LG will begin selling its latest flagship smartphone the G3 in China on Monday in a market where it has struggled to make a dent and that has become increasingly tough for makers of high-end handsets other than Apple.
Eager to capitalise on strong early reception for its G3, the company on Friday said it will sell the device through online shopping site JD.com, China’s second-biggest e-commerce company by market share, at 3,999 yuan ($650).
While that is cheaper than its 899,800 won ($869) launch price at home in South Korea in late May, it is more than twice as expensive as feature-rich phones offered by local players led by Xiaomi that have battered the likes of global No.1 Samsung Electronics in China.
LG ranked fifth in global smartphone sales in the second quarter, according to IDC, but does not crack top 10 lists in China, the world’s biggest smartphone market.
It could struggle to pick up meaningful early market share as it won’t have local carriers pushing the device. Apple, by comparison, inked a long-awaited distribution tie-up in December with China Mobile, the world’s biggest carrier.
An LG spokeswoman said the firm opted to go only with JD.Com for now to cut distribution costs, noting that non-carrier vendors account for more than half of handset sales in China.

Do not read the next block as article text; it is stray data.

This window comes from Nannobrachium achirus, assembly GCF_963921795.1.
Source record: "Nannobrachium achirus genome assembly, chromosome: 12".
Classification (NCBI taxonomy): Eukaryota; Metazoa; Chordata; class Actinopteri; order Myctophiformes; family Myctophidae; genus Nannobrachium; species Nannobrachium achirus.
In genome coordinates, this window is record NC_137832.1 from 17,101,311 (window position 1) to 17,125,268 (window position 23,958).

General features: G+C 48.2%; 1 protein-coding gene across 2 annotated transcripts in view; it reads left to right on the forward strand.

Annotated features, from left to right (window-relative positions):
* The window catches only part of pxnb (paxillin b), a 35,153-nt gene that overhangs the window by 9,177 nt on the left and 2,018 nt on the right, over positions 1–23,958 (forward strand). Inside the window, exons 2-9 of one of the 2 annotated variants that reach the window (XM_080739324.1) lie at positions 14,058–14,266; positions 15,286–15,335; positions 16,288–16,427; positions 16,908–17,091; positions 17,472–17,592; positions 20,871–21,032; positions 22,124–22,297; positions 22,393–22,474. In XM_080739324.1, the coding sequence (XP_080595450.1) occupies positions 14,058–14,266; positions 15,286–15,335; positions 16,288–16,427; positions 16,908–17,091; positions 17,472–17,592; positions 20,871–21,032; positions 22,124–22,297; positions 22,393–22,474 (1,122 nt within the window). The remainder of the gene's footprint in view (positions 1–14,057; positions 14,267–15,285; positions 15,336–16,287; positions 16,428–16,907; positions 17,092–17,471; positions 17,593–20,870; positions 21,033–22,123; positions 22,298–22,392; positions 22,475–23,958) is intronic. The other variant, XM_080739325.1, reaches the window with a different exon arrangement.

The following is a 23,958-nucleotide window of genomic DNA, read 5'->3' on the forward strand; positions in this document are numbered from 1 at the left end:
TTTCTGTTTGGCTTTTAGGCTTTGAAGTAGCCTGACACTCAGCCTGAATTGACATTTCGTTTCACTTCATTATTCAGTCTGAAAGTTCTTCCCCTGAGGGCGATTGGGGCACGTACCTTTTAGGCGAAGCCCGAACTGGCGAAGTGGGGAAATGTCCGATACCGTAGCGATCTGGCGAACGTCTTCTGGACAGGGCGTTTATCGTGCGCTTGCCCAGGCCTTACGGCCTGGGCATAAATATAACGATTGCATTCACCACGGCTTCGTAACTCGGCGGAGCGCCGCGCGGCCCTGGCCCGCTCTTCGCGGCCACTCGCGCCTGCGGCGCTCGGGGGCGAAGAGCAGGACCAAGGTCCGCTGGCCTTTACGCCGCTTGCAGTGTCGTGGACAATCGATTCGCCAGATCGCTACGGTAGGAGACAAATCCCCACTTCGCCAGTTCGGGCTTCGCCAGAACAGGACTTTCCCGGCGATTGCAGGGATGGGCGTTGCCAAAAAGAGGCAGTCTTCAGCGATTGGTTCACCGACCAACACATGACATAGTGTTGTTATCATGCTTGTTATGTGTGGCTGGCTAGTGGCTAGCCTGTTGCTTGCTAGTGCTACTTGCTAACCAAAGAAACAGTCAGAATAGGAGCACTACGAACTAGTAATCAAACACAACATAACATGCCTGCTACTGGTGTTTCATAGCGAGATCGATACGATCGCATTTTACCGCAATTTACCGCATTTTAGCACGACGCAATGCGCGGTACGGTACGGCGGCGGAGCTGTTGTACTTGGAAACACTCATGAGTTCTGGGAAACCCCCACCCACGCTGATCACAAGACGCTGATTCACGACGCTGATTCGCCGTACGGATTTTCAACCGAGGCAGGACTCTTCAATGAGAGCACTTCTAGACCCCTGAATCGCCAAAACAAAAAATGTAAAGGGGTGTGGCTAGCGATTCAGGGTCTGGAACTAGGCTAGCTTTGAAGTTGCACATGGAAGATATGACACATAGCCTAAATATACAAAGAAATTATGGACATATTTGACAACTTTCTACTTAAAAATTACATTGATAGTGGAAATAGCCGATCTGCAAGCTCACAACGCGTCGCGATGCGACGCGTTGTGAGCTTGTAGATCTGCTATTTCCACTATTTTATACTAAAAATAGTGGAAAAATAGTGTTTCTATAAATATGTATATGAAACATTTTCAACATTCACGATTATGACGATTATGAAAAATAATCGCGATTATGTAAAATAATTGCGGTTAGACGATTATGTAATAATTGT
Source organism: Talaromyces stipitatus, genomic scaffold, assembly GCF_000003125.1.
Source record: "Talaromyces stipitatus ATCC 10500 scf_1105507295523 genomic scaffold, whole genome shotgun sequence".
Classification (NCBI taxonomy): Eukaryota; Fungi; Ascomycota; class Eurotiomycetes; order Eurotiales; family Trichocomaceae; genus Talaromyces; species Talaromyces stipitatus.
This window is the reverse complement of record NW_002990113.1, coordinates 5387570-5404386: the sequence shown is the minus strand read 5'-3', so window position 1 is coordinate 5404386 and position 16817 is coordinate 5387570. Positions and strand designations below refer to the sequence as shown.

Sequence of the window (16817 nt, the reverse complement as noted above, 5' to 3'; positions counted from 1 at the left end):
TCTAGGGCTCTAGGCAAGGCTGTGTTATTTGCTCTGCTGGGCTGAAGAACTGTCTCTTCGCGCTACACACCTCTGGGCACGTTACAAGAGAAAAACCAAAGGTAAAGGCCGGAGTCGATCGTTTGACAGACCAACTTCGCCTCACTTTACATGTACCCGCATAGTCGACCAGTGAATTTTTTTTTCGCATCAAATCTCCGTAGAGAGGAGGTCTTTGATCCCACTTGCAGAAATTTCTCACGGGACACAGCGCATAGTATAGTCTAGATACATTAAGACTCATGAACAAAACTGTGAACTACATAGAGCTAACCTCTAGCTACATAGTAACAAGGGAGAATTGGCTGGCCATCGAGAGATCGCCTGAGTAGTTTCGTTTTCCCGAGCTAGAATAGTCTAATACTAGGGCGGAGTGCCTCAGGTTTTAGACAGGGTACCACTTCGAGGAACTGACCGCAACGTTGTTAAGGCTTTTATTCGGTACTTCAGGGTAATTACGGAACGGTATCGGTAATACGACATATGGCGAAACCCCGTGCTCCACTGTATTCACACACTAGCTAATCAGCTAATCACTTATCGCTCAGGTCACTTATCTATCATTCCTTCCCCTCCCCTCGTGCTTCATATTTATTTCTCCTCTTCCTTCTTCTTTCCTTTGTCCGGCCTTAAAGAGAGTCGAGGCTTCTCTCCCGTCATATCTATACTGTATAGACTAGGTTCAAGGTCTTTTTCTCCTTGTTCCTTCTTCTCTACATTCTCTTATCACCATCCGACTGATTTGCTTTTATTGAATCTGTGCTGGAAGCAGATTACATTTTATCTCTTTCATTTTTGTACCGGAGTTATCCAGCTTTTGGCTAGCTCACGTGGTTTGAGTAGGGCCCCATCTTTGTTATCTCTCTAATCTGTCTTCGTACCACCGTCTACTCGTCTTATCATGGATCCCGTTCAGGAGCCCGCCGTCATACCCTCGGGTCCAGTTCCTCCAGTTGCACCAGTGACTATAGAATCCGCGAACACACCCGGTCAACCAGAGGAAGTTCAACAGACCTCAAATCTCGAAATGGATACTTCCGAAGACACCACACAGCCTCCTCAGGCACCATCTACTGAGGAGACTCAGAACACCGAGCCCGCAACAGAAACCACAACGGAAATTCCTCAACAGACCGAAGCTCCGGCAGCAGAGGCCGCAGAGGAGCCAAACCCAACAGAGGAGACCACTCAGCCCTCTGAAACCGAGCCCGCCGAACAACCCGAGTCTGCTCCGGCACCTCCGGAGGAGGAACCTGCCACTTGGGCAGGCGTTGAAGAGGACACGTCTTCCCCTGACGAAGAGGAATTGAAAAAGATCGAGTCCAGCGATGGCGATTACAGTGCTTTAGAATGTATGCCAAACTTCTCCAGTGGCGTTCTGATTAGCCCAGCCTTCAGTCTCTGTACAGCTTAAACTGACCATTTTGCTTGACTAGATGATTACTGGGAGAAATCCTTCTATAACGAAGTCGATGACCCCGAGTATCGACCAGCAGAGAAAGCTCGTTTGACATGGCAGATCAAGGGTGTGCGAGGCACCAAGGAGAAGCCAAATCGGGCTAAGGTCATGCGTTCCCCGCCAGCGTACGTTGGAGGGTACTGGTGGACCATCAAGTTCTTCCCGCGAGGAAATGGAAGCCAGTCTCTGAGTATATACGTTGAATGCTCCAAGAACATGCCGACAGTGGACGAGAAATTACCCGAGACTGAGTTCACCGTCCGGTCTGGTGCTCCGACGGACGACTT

The G3 has won praise as a major improvement on its predecessor. Sporting a high-resolution 5.5-inch screen and features like laser focus for the camera, LG has said reception for the device has been better than anticipated.
Tom Kang, an analyst with Counterpoint in Seoul, said the new LG phone’s high quality display, which has nearly twice the resolution as that of Samsung’s flagship Galaxy S5, will be an attraction for Chinese buyers, but the absence of carrier subsidies and distribution will be a challenge.
“No one really orders a BMW over the internet even though there’s a price discount. You want to go into the shop, touch it, feel it,” he said.
Upstart Chinese manufacturer Xiaomi usurped Samsung to became the No.1 China player during the second quarter, according to Canalys. Samsung and Apple were the only foreign firms to rank in the top 10 in the period, as local brands increasingly pack on features but cost less.
LG’s handset division turned a quarterly profit in April-June for the first time in a year after shipping a record 14.5 million smartphones, and the company is counting on the G3 to keep the momentum going.
LG has said it aims to ship more than 10 million units of the G3, without setting a target date, and analysts expect the company to hit that with relative ease. Several predicted LG will ship 3 million G3s in the third quarter.
Still, those numbers are small compared with the 108.5 million smartphones that Canalys says shipped in China in the second quarter. And with Apple expected to unveil its larger-screen iPhone 6 and Samsung likely to launch its next flagship Note device in September, LG faces an uphill challenge.